Americans Gulping Down 80 Percent of World’s Opiates
Across the U.S., public school health classes and counselors continue to teach about the dangers of drugs like alcohol and cocaine. In the last few years, however, students have begun to learn about what public health officials are identifying as a much larger problem: prescription drugs.
Last year, the pharmaceutical industry released a statement saying that 4.02 billion prescriptions were written in the U.S. in 2011. This comes out to about 13 prescriptions for every American, an all-time record in the U.S. But are all these prescriptions fueling the current prescription drug addiction and overdose rates?
- U.S. doctors wrote 4.02 billion drug prescriptions in 2011.
- According to the CDC, nearly half of the U.S. population has taken at least one prescribed drug during the last month, and more than 20 percent of the U.S. population has taken three or more.
- More than 75 percent of doctor office visits involve prescription drugs.
- More Americans die from prescription overdose than from cocaine and heroin combined.
- Since 2008, more Americans die from prescription overdoses than from car accidents every year.
- In 2011, 16,500 Americans died from prescription painkillers alone.
- Since 2000, the number of prescription overdoses has more than doubled among men, and more than quadrupled among women.
- Americans consume 80 percent of opiate painkillers produced worldwide.
- An estimated 36 million “serious adverse reactions” to prescribed medications in the U.S. every year.
A Growing Epidemic
The dramatic rise of drug prescriptions written every year in the U.S. seems to mirror the alarming rise of prescription drug overdoses, and many experts, including doctors and public health officials, are looking at the issue more seriously. These drugs are very beneficial, but at what cost? Some of the more popular prescribed drugs happen to be some of the most familiar, appearing in magazine, radio and television ads across the country. A recent report released by a London medical journal states that for every $1 spent on researching a particular drug, an additional $19 is spent on promotion and marketing.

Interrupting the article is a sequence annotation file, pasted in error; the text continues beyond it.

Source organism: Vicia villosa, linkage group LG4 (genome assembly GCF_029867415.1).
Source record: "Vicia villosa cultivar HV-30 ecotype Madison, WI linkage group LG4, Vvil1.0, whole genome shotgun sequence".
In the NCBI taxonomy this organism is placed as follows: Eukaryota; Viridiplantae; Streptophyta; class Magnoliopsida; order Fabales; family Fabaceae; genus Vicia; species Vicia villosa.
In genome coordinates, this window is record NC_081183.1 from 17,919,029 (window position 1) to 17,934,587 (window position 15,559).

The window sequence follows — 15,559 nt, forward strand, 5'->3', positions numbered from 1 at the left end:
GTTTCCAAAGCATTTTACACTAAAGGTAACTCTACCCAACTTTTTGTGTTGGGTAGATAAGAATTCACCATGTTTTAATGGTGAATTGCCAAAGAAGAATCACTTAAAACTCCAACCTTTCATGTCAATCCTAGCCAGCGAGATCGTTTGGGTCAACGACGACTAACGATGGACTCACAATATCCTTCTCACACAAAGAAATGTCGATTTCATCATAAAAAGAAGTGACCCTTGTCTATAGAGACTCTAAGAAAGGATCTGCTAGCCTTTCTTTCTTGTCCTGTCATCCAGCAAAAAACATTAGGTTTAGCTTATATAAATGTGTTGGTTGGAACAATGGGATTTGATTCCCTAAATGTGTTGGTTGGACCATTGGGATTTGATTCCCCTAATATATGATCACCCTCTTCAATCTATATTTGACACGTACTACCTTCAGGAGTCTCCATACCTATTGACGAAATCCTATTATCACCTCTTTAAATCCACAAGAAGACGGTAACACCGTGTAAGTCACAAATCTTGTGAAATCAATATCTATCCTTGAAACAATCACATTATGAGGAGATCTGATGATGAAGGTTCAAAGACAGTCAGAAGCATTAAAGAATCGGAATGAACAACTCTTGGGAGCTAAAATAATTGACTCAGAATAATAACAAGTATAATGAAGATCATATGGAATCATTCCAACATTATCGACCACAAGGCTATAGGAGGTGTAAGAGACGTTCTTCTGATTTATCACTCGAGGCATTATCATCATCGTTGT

The Country’s Most Popular Prescribed Drugs
The numbers of prescriptions written have risen for many drugs across the board in the last decade, and certainly in the last several years. Note that many of the county’s best sellers are not often involved in many overdose deaths (with the exception of hydrocodone). As of 2010, the most popular prescribed medications include:
- Hydrocodone (opiate combined with acetaminophen/Tylenol): pain reliever
- Zocor: drug treating high cholesterol
- Lisinopril: drug treating blood-pressure
- Synthroid: synthetic thyroid hormone
- Norvasc: drug treating blood-pressure
In 2011, the figures changed somewhat, with the anti-depressant Zoloft taking the top slot, followed by the cholesterol medication Lipitor. Sales of drugs treating attention-deficit hyperactivity disorder also jumped, rising 17 percent from 2010.
Most Dangerous Prescribed Drugs